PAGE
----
As the other presidential candidate with a private email server, former Florida Gov. Jeb Bush is trying to contrast himself with Democrat Hillary Clinton.
"My email address, write it down, and send me your thoughts, firstname.lastname@example.org," he’s shown telling a crowd in an Aug. 27, 2015, campaign video (the clip is from the Iowa State Fair in Des Moines on Aug. 14). "By the way, I just gave out my email address. It’s exactly what I did when I was governor of the state of Florida. I released all my emails; I’m writing an e-book about my emails."
Bush and Clinton have drawn criticism from campaign rivals because they both used private email accounts and servers for their government jobs.
But can Bush claim he’s released all of his emails as a way of drawing a distinction between himself and Clinton? No, in reality, he's done exactly what Clinton has done. Bush says he has turned over and made public all the emails he was required to. That's the same argument Clinton is making.
And like Clinton, that means we may never know with 100 percent certainty if Bush left out any work-related emails.
The email trail
Clinton has faced mounting scrutiny first into whether she turned over all of her non-personal emails to the State Department, then questions about how she handled information that was eventually marked classified. Bush, meanwhile, has been very vocal about being open and transparent in his digital dealings.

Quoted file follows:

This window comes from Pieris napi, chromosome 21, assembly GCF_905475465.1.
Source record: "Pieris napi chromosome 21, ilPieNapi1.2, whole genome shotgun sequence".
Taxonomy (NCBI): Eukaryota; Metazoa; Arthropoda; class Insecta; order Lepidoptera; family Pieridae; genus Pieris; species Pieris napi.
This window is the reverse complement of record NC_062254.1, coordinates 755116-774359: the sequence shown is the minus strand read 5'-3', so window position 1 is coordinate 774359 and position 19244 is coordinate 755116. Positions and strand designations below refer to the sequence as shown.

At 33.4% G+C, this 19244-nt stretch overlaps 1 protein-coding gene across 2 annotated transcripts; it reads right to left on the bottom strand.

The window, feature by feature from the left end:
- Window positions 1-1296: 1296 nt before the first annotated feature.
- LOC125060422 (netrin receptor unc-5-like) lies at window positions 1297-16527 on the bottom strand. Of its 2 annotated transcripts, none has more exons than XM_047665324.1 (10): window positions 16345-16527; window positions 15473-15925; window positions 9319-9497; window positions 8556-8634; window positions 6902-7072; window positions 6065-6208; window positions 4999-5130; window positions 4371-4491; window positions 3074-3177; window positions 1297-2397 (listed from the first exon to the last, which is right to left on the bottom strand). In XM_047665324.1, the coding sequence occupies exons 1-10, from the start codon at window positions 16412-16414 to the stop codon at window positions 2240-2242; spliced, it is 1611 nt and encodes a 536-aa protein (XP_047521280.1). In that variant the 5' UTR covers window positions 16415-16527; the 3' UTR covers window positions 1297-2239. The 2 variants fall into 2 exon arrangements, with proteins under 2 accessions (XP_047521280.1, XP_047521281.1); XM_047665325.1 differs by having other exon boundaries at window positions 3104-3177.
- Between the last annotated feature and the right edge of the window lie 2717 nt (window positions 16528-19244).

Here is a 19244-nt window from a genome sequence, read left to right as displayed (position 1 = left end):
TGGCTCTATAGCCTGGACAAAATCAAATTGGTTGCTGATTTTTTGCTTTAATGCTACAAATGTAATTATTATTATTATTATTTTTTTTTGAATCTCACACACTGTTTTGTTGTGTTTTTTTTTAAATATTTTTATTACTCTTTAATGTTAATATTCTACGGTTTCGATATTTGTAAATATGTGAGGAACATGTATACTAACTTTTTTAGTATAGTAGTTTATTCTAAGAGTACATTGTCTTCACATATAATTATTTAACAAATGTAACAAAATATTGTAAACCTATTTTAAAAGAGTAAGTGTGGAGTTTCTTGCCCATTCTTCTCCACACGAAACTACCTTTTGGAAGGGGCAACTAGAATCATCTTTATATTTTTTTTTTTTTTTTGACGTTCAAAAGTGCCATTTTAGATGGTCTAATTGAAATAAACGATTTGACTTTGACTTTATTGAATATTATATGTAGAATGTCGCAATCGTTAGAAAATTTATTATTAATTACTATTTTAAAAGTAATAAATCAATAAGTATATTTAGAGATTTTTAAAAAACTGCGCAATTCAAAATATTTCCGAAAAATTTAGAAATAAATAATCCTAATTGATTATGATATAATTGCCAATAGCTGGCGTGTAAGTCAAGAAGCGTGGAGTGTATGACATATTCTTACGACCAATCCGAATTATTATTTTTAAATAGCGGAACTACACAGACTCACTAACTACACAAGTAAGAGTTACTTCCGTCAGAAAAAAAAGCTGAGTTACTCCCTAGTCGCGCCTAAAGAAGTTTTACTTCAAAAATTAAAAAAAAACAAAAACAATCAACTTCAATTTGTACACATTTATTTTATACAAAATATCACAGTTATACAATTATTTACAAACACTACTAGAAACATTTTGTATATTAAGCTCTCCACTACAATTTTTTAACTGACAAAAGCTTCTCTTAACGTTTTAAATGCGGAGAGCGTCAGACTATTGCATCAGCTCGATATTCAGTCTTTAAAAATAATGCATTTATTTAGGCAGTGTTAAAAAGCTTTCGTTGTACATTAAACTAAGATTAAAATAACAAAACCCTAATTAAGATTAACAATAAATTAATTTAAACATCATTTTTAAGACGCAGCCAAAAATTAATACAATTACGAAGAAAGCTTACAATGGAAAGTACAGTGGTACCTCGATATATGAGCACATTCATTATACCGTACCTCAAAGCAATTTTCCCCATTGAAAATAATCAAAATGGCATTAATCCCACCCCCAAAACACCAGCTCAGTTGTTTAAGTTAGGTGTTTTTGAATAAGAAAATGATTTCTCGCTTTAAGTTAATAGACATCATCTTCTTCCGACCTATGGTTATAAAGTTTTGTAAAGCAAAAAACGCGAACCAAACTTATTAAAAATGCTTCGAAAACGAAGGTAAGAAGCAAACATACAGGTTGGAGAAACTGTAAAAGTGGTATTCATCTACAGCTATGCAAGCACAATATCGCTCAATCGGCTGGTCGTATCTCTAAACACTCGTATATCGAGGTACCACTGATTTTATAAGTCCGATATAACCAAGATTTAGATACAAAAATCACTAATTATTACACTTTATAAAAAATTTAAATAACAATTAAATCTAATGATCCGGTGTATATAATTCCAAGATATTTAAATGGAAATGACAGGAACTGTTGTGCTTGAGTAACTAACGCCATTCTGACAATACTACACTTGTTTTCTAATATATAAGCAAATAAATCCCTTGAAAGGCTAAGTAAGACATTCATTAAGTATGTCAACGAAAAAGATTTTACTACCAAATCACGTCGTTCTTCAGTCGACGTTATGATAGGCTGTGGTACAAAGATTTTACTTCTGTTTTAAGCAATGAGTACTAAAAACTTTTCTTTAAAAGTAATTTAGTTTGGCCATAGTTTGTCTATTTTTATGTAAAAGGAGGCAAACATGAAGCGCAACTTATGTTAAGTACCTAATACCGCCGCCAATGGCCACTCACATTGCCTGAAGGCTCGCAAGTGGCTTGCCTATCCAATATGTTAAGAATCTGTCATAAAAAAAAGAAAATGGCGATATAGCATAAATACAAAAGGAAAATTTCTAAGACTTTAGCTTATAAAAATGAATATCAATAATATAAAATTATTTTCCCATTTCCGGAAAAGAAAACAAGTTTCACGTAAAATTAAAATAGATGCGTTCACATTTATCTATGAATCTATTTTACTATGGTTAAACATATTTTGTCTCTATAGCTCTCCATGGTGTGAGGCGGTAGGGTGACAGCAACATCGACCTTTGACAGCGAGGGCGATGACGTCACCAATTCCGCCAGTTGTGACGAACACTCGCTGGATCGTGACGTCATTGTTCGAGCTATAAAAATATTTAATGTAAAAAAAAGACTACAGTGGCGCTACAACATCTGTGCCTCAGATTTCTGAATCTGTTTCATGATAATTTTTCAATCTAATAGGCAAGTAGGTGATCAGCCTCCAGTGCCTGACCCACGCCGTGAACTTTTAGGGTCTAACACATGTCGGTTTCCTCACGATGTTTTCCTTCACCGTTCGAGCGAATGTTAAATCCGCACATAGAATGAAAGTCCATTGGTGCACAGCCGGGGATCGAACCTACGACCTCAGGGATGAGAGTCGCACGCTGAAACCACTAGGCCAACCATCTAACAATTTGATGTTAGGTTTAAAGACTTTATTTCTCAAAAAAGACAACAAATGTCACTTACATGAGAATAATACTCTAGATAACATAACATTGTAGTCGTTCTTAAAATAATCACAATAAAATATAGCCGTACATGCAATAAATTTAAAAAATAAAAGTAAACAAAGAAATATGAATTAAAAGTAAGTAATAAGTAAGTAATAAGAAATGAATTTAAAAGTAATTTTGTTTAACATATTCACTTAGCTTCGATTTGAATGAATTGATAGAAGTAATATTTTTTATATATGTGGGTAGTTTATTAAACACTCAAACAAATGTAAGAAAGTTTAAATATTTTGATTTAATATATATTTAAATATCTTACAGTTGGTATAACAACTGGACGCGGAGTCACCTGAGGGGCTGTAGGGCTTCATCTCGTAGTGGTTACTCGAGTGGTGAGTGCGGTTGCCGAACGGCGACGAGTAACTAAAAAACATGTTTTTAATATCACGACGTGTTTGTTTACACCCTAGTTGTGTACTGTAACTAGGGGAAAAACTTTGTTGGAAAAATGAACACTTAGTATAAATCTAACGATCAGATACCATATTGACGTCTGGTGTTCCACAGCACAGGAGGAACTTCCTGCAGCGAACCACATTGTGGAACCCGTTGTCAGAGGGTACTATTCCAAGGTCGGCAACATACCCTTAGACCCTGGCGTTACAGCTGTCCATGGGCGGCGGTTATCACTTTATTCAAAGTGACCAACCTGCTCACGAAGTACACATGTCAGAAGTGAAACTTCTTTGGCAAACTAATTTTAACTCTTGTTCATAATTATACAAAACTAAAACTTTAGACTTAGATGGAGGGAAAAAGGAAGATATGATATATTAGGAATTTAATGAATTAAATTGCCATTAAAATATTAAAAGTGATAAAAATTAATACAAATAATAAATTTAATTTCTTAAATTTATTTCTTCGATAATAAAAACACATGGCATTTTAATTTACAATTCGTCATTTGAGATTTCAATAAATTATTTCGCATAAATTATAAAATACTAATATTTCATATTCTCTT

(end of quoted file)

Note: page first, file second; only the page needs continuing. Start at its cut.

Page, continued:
Bush used the private address on a private server every year between 1999 and 2007, corresponding with constituents and conducting state business while using a server he owned and kept at the governor’s office in Tallahassee. The archive site went live in February 2015 with a total message count his campaign has put at about 280,000.
Now, that may sound like a lot, but they were by no means every email message Bush sent while he was governor, nor were they newly available to the public. The emails were already a part of the state archives, and could have been accessed by anyone who asked for them.
That’s because under Florida’s Sunshine Law, an official has to turn over records and emails related to government business "at the expiration of his or her term of office."
Documentation from the Florida Department of State shows that Bush’s public records were transferred to the state archives several times since November 2007. The last batch of emails was turned over in June 2014, raising a few eyebrows among critics for taking an unusually long time. The last batch of 25,000 emails was described as "Additional 2002-2003 emails."
The American Democracy Legal Fund on Aug. 27 accused Bush of violating public records law for taking too long to turn over all his records. The group has asked the state attorney’s office in Leon County to fine Bush, although the rules on how long he could take are somewhat murky.
So how many emails did Bush send as governor? We’ve asked the state archives to confirm the exact number they have from all accounts, but have not heard back. We’ll update this item if they let us know. The Bush campaign also did not confirm to us whether he meant he’d released all the emails from his private server, but it’s pretty clear he did not release every single one.